clock menu more-arrow no yes mobile

Filed under:

The NCAA's Proposed Baseball Change and the Return of Gorilla Ball

Introducing new baseballs is the wrong way to fix the problem with postseason offense. So guess which one the NCAA is considering?


Baseball is probably the furthest thing from most SEC fans' minds right now -- we are in the middle of football season -- but changes to college baseball are being considered that would wipe out most of the progress made towards a more rational game over the last several years. And they're being made largely to protect the parochial interests of two postseason parks that badly need to change, and perhaps to provide more job security to a select group of coaches.

For those who have come to college baseball in recent years: What you watch nowadays is a far different game than what we used to see. For example, in 1998, Southern Cal beat Arizona State 21-14 in what was then a single championship game. No, that was not a football game. In 2008, Fresno State won one of the games against Georgia in the championships series by a 19-10 score.

In 2011, the NCAA decided to do something about this by introducing BBCOR bats. Without getting into the physics behind the change, the BBCOR bats reduced the amount of power in the aluminum bats. They now perform more or less like wooden bats.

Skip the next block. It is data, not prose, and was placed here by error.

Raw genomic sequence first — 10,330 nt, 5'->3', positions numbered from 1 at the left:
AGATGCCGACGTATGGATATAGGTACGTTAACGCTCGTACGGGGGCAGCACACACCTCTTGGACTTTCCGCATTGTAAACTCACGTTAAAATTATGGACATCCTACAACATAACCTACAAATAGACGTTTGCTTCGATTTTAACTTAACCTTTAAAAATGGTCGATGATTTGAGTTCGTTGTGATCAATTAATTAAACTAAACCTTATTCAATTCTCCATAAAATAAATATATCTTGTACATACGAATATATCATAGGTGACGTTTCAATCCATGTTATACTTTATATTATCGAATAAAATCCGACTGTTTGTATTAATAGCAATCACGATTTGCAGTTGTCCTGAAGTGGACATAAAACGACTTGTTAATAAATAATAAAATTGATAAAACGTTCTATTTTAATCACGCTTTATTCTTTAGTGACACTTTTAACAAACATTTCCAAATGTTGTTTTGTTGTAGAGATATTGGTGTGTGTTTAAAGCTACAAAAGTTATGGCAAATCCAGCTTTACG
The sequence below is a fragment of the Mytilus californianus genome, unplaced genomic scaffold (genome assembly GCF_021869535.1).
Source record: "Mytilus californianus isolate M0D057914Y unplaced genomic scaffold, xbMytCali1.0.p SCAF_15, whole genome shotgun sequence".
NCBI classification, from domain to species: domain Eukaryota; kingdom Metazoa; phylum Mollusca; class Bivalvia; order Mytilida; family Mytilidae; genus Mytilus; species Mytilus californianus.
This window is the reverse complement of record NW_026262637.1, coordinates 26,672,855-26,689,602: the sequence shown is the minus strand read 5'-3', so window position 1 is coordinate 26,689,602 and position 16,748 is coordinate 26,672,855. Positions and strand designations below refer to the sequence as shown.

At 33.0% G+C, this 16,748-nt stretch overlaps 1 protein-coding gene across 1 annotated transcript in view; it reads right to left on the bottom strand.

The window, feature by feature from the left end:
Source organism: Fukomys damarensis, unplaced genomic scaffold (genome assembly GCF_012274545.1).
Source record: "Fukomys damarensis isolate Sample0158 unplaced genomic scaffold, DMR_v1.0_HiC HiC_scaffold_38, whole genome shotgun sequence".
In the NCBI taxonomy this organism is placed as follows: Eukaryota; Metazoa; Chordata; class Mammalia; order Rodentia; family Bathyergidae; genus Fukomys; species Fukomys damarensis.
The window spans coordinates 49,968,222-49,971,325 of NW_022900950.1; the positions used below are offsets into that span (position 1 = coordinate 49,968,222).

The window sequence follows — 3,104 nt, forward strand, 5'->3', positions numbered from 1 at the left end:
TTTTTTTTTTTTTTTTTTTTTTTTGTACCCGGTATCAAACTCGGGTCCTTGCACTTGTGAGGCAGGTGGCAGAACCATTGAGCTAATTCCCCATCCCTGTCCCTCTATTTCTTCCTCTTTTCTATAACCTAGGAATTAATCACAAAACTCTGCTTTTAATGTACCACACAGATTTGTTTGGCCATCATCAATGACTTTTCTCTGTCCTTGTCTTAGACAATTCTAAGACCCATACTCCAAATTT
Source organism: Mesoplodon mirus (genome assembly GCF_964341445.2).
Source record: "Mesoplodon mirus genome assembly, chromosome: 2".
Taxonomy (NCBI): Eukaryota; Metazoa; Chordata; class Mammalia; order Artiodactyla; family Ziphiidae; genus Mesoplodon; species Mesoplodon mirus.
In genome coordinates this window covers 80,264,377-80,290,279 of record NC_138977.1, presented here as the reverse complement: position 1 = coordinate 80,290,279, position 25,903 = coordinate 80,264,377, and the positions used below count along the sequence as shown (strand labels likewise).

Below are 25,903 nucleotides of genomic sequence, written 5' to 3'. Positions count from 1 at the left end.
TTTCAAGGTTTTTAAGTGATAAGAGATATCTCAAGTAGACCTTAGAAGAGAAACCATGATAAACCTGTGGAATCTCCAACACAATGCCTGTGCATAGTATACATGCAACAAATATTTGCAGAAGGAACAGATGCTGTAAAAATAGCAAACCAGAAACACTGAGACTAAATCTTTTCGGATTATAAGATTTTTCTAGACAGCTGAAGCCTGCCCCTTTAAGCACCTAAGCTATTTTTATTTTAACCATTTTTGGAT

Which changed the game. Predictably, runs and home runs fell off by a pretty fair amount. College baseball began to resemble actual baseball instead of the "Gorilla Ball" that the sport had become.

But that introduced a problem in the postseason, which includes by far the most-watched events in the college game. The offense-denying dimensions and geography of parks like Hoover Metropolitan and TD Ameritrade, which debuted the same year, went from producing more rational scores in the pre-BBCOR days to producing dead-ball scores once the new bats were introduced. We've documented this before; the problem is not a widespread issue with offense in college baseball, it's a narrow one that deals only with the postseason.